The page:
A Pilgrim’s Push

It was a place one came home to die, wonderful source, feral and wild, like the victimless dingoes and brambies, wild horses with everywhere to roam and nowhere to stay lost.

illustration of a cactus, woodpecker, and coyote

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“Out on the wastes of the Never Never —

That’s where the dead men lie!

There where the heat waves dance forever —

That’s where the dead men lie!”

 — Barcroft Boake

           

One o’clock two o’clock three o’clock rock, four o’clock, five o’clock …

Right there by the sand dunes past the Hopi reservation is where I give golden girl the money, a handful of crushed notes and coins, gold-flecked and folded over in my moment of earnest experience. I have only twice had a similar sea-of-light epiphany. Once at break of day when my ma left her earthly abode to seek Nirvana, the next with Alice. I can’t believe I’ve done it, but it’s done and I can’t do more. Time is stretching to well past the hour. May have been to do with her name. Ora Golden. I roll it around on my tongue and feel it cleave to the roof of my mouth the way intense sunlight stabs one’s eyes. She shines like gold dressed in a lightweight caftan that I’ve seen women wear in Morocco. It too is breathable gold. The fabric of her exposed skin wears a bright sheen, yet, she looks like she badly needs the money I’ve left her. She looks like she could do with a place to call home, a good night’s sleep and a warm, home-cooked meal.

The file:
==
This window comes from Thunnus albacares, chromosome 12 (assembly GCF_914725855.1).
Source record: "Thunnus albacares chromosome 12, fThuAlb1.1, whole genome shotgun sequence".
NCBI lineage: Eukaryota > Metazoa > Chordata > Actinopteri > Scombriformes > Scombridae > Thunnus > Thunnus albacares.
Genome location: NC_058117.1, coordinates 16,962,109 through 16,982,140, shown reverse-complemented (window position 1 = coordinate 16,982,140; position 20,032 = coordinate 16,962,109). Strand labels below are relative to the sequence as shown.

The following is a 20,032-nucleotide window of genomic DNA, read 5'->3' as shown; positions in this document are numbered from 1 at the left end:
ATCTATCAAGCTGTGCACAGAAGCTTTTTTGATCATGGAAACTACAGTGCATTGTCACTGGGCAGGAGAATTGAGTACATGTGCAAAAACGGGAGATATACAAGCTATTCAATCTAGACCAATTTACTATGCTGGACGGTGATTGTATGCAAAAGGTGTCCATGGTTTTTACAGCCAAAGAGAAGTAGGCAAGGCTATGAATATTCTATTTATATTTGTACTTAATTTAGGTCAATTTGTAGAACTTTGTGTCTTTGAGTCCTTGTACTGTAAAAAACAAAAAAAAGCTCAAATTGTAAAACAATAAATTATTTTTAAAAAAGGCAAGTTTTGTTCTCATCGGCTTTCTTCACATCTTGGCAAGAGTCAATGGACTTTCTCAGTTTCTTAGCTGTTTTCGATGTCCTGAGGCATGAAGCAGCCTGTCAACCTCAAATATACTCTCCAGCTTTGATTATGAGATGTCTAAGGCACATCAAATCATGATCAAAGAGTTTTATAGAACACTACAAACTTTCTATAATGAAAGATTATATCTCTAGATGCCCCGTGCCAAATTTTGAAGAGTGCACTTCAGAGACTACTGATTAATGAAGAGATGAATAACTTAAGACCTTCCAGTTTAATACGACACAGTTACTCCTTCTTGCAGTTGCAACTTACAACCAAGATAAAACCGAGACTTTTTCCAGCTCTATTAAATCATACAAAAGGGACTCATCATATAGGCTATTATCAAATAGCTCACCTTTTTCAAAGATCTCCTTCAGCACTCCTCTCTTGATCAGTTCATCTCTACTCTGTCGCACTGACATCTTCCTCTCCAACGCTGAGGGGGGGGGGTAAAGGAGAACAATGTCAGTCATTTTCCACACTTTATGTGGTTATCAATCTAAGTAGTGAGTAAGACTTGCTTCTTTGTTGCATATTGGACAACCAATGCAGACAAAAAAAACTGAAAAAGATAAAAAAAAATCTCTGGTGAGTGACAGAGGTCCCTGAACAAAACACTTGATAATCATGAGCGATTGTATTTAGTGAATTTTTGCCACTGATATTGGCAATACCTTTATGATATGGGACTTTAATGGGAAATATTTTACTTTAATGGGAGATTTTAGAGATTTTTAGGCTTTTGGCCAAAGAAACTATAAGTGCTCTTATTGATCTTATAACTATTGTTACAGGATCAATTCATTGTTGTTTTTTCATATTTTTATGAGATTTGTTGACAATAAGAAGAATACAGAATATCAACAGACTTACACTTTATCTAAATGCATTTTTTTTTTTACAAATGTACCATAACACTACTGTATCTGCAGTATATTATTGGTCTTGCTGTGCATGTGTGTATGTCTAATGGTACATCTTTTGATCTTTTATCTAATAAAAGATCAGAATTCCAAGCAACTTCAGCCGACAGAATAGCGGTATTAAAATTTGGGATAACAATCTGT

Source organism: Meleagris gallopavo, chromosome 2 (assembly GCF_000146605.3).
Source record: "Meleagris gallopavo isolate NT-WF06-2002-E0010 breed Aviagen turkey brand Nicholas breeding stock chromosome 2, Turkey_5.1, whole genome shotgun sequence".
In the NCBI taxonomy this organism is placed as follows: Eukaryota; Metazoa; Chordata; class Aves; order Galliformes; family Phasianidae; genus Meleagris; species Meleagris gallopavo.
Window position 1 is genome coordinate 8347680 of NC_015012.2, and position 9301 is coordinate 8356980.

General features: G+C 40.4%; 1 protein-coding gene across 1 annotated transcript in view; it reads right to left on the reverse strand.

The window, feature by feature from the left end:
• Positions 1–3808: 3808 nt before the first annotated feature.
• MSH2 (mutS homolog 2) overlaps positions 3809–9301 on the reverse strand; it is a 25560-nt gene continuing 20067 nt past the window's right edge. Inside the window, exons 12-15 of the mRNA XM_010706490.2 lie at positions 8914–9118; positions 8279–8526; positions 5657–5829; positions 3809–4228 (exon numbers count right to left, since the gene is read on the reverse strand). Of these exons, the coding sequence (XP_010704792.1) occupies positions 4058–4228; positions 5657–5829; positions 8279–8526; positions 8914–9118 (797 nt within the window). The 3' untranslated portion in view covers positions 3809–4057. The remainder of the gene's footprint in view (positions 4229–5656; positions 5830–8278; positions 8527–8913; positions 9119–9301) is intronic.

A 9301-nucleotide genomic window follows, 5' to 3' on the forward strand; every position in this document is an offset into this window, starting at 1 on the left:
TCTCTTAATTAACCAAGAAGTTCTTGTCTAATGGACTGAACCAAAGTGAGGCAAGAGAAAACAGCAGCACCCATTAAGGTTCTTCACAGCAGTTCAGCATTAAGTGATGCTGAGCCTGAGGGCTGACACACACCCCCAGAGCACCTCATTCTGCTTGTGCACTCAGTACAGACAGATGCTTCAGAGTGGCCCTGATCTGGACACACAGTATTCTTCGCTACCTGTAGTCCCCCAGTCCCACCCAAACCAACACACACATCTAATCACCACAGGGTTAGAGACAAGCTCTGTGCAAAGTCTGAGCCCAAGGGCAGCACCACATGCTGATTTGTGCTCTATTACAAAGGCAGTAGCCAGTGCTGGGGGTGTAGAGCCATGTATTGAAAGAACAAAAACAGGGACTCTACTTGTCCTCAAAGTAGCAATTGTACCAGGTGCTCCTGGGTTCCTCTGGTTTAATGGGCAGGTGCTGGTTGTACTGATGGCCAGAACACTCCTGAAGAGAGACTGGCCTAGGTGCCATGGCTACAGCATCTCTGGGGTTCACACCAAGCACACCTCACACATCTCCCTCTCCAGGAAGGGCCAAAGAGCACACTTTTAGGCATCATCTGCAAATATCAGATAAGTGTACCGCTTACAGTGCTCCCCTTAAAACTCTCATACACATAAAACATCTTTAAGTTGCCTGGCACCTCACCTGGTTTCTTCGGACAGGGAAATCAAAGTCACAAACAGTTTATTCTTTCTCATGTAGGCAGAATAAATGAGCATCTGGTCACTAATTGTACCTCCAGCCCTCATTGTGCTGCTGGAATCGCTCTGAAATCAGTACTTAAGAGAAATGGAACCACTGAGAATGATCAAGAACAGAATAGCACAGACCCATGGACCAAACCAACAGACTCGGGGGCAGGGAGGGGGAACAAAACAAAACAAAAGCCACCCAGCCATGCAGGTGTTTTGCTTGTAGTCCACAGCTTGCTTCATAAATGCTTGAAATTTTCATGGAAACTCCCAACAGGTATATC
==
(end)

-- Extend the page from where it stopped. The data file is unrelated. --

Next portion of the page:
On that hot day, with the mercury climbing, it’s all I have to give, heading west across the Rockies. I’ve headed west countless times. It’s the pull of the desert. I have no other way to explain why I covet the trip, a series of confounded wanderings, as if my very happiness is in some way tied to the crossing, the way a pilgrim might experience such a one.  The hardship, the tedium, the endeavor.

I’ve seen a lot of deserts in my lifetime, some insurmountable, some traipsing into clouds of floating sand, with grit in my mouth and eyes. The girl carries the desert in her. I see it in her carriage, in the way her eyes turn to dark gold when she looks to the sky, the toss of her chestnut mane, as she shrugs me away, the roll of her ample hips when she moves like she has birthed and will bear more. Everything about her is golden. It’s hard not to notice.

Watchful, for she has sensed how my eyes never stray, she folds her arms under her sweaty armpits and stares back at me, “No, No, No.” She is provoked. Big time. Her look of distorted perception says it all. She abruptly pushes my extended hand away, a toss of her wavy hair whipping into my face. Prudence dictates I leave the wretched girl alone. But I can’t resist taking jabs at her defiant composure, the flint in her eyes.

“You’ll be needing the money. Don’t see no vehicle. You trek. It’s a good distance back to where you came from. You said so yourself you want to lose pounds, well here’s your chance. Take it.”

Golden girl doesn’t hear the words or the silence. It is too quiet, pretty striking when you think of the lonely desert stretch of six hours roadway the driver has promised till the rest stop, no more. And we have a “breakdown.”